[Sca-cooks] Basting spit roasted meat

Dragon dragon at crimson-dragon.com
Thu Jan 31 12:14:47 PST 2008

Michael Gunter wrote:

>I'm doing some research on just what the drippings of
>spit roasted meats would be.  It is surprising that I'm
>running into such difficulty but I've gone through several
>manuals (Digby, Two 15th Century Cookbooks, Sebrina
>Welserin) and haven't found anything on spit roasting
>beef.  There are detailed instructions on how to roast
>birds and such but very little on roasts and even whole
>pigs or lamb.
>I've determined that the term "sewe" in Two 15th Century
>cookbooks means "drippings" as opposed to beef broth
>or stock. I'm still looking for some kind of concrete example
>of what we all seem to "know" about roasted meats.
>The best I've found was in broiling steaks that are basted
>with verjous, wine or vinegar and whatever herbs you want
>but not much better.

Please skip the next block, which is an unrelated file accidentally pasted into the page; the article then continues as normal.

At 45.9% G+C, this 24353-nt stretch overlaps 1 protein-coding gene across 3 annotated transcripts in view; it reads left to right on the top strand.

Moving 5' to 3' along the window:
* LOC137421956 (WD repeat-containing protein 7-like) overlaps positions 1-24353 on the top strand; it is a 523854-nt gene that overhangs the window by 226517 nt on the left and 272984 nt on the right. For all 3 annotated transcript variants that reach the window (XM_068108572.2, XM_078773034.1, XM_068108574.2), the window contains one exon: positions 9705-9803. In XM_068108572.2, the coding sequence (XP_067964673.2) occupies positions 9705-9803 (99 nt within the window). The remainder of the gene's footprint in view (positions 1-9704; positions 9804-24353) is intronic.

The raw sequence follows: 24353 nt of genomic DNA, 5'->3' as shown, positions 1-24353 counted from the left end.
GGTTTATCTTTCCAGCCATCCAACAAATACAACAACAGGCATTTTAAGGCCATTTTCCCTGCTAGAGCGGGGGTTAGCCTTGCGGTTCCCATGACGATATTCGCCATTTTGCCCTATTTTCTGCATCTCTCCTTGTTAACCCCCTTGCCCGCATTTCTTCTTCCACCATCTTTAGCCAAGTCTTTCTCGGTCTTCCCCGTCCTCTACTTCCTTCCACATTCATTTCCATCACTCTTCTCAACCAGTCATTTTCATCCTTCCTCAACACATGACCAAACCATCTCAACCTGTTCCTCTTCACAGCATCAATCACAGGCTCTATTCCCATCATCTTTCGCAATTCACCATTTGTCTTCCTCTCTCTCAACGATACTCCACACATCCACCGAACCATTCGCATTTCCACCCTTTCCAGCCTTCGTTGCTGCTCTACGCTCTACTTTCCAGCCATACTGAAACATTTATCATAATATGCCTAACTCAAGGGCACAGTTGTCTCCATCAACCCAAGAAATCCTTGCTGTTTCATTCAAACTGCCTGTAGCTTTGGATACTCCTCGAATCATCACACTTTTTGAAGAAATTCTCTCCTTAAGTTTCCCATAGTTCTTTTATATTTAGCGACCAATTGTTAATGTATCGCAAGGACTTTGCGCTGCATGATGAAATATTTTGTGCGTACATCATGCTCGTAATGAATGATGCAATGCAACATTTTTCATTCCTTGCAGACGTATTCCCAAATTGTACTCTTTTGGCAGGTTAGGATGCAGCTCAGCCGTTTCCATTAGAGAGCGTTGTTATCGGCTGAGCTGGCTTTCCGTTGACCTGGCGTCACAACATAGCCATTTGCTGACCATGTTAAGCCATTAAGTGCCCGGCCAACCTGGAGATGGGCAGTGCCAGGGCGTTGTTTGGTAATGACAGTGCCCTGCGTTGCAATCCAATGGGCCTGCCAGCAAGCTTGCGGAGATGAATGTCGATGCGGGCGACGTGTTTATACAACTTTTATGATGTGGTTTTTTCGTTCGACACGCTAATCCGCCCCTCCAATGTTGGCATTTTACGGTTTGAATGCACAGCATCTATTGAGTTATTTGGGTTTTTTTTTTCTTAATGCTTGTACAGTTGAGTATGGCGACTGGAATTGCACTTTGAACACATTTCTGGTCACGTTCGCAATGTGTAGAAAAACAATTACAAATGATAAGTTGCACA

>Any sources out there for basting juices for whole roasts
>or what would compromise "sewe" of beef?
>I'm still looking and the results are surprising.
---------------- End original message. ---------------------

I'm going to go out on a bit of a limb here in that I am not fully 
familiar with the humoral theory of health that influenced the 
cooking of the Middle Ages but I am going to suggest that the reason 
you are having difficulty finding anything on roast beef is because 
they would not have considered that a proper way to cook it.

As I understand it, the theory says that beef is of a hot and dry 
humor and thus it would have been cooked by boiling more often than 
not to temper its hot and dry nature under the theory.

Again, my understanding is not complete as I really need to do more 
reading on it, but I have come across some notes to that effect in an 
annotated translation of Taillevant if I am not mistaken.


  Venimus, Saltavimus, Bibimus (et naribus canium capti sumus)

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